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Make-up men and the business of beauty
- Three generations of dolling up Tollywood

Under the strong lights on the sultry sets of Indrapuri Studios, Sailen Ganguly daubed greasepaint with his fingertips on the most famous face of tinsel town. With unerring skill, he smudged kohl on the eyelids, added a hint of rouge on the cheeks to accentuate the smile that launched a hundred films and broke countless hearts. As Suchitra Sen blazed the giant black-and-white screen, Ganguly let his craftsmanship be eclipsed by the magic he had conjured. Deya Neya, Uttar Phalguni, Mamta, Kamallata, Grihadaho… Tollywood old-timers remember the legendary beauty always insisting on Sailenbabu to enhance her looks.

“I never got the chance to see my father work in the studios,” Ganguly’s middle-aged son Anup (or Ompi, as the film folk know him) slips into the past, stifling a sigh. Ask him how he lent the burnished bronze tan to Konkona Sen Sharma in Mr & Mrs Iyer, and he promptly spells out the London-made foundation base. “I used the Honey Bronze shade to match her skin tone.”

Like his father, Anup has learnt to remain unfazed by the adulation accompanying such a close brush with stardom. Ask him the number of films he has worked in, in his three-decade-old career, and he will dismissively say: “Lots… have never kept a count.” His first Bollywood film' “Samjhauta,” chirps his 26-year-old son Amit, a tad heady with his meteoric rise on the make-up map — Ek Je Achhe Konya, Swapner Feriwala, Sanjhbatir Rupkathara, Patalghar and Nil Nirjane. “I wish I had seen my dadu at work. I want to learn his art.” But that’s only natural, considering the skill of transforming nondescript features into an arresting face runs in his blood.

“But I wanted to be a pilot and not a make-up artiste,” recounts Anup, who joined the Behala Flying Club in his early 20s. Father Sailen didn’t want him in the cockpit and sent him packing to (then) Bombay with Hemanta Mukhopadhyay, no less. “While doing the rounds of the studios, I got hooked on to the art of make-up. I started reading books, watching experts put the finishing touches on stars, and experimenting with looks,” says Anup. Once Samjhauta happened, other films started rolling in and Anup groomed himself to be the personal make-up artiste of Vinod Mehra, Yogita Bali and Navin Nischol. Parinda (where he worked on the entire Nana Patekar-led crew, except Madhuri Dixit and Anil Kapoor) was his last Hindi film.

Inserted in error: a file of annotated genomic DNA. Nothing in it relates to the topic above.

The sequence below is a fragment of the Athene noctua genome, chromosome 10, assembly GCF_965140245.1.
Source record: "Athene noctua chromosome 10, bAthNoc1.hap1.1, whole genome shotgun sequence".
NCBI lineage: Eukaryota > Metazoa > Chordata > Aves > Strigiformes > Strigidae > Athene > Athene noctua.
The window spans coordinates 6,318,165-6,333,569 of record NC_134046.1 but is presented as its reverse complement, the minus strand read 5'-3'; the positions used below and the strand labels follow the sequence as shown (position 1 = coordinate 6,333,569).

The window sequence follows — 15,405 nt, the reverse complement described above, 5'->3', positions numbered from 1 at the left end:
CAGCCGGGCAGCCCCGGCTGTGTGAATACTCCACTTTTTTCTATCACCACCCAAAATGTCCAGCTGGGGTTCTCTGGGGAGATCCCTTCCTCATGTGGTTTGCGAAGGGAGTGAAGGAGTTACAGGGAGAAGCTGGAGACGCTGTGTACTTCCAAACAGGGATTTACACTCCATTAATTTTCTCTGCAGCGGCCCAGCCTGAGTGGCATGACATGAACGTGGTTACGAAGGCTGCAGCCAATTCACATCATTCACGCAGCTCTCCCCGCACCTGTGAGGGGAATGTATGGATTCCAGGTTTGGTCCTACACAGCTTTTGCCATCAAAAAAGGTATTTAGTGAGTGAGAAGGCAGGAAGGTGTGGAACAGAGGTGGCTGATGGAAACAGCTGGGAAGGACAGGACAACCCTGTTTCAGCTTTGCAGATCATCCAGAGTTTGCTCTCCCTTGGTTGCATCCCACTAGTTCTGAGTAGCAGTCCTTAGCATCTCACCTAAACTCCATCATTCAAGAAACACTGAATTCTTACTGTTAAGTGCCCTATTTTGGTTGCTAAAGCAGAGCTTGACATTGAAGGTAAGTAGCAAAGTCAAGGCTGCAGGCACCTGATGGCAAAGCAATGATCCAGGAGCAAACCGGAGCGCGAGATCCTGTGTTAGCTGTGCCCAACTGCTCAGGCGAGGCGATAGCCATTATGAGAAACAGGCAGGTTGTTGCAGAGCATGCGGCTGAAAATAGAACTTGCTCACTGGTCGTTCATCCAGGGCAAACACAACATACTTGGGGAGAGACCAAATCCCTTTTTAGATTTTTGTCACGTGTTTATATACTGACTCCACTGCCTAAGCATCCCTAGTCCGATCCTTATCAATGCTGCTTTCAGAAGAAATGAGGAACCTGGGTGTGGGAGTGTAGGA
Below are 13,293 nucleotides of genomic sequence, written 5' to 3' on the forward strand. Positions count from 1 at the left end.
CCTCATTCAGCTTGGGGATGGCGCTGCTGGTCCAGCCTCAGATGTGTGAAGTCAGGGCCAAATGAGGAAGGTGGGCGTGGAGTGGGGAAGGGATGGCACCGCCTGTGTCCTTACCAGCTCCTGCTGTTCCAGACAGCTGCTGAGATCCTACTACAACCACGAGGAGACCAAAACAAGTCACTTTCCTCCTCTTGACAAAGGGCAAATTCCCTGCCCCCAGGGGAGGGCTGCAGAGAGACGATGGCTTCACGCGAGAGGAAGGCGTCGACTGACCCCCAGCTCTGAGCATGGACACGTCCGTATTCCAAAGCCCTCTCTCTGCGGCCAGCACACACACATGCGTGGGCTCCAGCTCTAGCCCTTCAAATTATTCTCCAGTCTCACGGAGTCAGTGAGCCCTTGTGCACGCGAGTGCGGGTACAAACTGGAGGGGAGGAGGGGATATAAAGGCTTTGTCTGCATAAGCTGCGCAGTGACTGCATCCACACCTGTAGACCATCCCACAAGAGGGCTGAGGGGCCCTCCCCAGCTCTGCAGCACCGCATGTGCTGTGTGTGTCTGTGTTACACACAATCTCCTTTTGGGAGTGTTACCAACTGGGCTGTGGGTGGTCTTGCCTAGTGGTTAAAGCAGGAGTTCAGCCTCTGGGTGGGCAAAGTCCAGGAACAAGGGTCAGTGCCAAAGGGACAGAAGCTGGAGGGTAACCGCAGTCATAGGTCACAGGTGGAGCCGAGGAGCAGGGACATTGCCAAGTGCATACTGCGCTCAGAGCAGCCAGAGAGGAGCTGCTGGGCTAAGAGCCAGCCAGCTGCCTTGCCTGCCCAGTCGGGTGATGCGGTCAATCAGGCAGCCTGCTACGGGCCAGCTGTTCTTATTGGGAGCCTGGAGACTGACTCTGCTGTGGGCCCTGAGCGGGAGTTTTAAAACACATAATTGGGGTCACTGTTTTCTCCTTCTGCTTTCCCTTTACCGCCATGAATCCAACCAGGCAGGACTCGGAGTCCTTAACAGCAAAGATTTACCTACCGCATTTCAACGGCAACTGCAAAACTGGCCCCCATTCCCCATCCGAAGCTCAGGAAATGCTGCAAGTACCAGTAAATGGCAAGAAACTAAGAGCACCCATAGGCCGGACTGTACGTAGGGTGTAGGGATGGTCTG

Family problems brought Anup back to Calcutta and he soon landed the chance to work on Shabana Azmi and Om Puri in Roland Joffe’s City of Joy, in 1991. A string of Bengali films followed, with quite a few creating a ripple. Dahan, Paromitar Ekdin, Dekha seem to stand out and the forthcoming release roster is led by Abar Aranye. A BBC docu-feature and Hollywood blockbuster Nightfall dabbed a dash of global glamour to his profile. But the steady source of sustenance are ad-films for Black Magic, Opus, Tron and others, capped by the Chawanprash spot featuring skipper Sourav Ganguly and his Bengal boys.

Anup is now busy with German Oscar-winning director Florian Gallenberger’s Shadows of Time. Young Amit, too, has had his share of Hollywood hues, working in Crocodile II at Ramoji Film City. “Foreign experts use a liquid base and very sparingly. We have to apply a thick coat (or else the paint melts in the heat) and yet retain a natural look.” A far cry from his grandfather’s trademark “heavy orangish tinge”.

From a Fifties’ Uttam-Suchitra starrer to a Hollywood horror flick, three generations of the first family of make-up in Tollygunge have left an indelible imprint on our world of make-belief.

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